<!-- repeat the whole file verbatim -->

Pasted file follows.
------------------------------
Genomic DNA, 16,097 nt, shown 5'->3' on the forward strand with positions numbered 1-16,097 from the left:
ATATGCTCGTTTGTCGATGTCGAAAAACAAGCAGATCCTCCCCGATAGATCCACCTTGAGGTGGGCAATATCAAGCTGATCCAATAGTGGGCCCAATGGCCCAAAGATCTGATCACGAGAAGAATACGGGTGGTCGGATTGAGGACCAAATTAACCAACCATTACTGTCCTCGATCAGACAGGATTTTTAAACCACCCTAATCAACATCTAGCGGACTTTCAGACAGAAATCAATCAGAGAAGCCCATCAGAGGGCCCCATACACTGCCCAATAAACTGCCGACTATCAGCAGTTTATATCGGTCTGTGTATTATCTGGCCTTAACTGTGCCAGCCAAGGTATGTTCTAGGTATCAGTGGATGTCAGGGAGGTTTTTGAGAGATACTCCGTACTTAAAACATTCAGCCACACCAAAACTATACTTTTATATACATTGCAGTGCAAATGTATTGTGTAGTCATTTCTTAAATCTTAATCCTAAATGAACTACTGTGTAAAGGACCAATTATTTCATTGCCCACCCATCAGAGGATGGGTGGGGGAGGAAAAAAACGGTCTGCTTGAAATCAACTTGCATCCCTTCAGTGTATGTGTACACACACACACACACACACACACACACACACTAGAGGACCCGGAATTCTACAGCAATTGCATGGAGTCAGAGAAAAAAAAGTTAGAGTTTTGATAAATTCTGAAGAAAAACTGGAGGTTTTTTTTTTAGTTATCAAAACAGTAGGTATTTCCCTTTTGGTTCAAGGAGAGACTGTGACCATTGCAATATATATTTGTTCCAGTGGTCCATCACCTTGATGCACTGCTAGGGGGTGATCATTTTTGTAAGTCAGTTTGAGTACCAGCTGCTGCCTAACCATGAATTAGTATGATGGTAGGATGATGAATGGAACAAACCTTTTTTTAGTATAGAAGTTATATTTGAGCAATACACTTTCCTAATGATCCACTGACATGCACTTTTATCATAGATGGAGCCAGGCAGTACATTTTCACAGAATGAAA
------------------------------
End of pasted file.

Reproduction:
Genomic DNA, 16,097 nt, shown 5'->3' on the forward strand with positions numbered 1-16,097 from the left:
ATATGCTCGTTTGTCGATGTCGAAAAACAAGCAGATCCTCCCCGATAGATCCACCTTGAGGTGGGCAATATCAAGCTGATCCAATAGTGGGCCCAATGGCCCAAAGATCTGATCACGAGAAGAATACGGGTGGTCGGATTGAGGACCAAATTAACCAACCATTACTGTCCTCGATCAGACAGGATTTTTAAACCACCCTAATCAACATCTAGCGGACTTTCAGACAGAAATCAATCAGAGAAGCCCATCAGAGGGCCCCATACACTGCCCAATAAACTGCCGACTATCAGCAGTTTATATCGGTCTGTGTATTATCTGGCCTTAACTGTGCCAGCCAAGGTATGTTCTAGGTATCAGTGGATGTCAGGGAGGTTTTTGAGAGATACTCCGTACTTAAAACATTCAGCCACACCAAAACTATACTTTTATATACATTGCAGTGCAAATGTATTGTGTAGTCATTTCTTAAATCTTAATCCTAAATGAACTACTGTGTAAAGGACCAATTATTTCATTGCCCACCCATCAGAGGATGGGTGGGGGAGGAAAAAAACGGTCTGCTTGAAATCAACTTGCATCCCTTCAGTGTATGTGTACACACACACACACACACACACACACACACACTAGAGGACCCGGAATTCTACAGCAATTGCATGGAGTCAGAGAAAAAAAAGTTAGAGTTTTGATAAATTCTGAAGAAAAACTGGAGGTTTTTTTTTTAGTTATCAAAACAGTAGGTATTTCCCTTTTGGTTCAAGGAGAGACTGTGACCATTGCAATATATATTTGTTCCAGTGGTCCATCACCTTGATGCACTGCTAGGGGGTGATCATTTTTGTAAGTCAGTTTGAGTACCAGCTGCTGCCTAACCATGAATTAGTATGATGGTAGGATGATGAATGGAACAAACCTTTTTTTAGTATAGAAGTTATATTTGAGCAATACACTTTCCTAATGATCCACTGACATGCACTTTTATCATAGATGGAGCCAGGCAGTACATTTTCACAGAATGAAA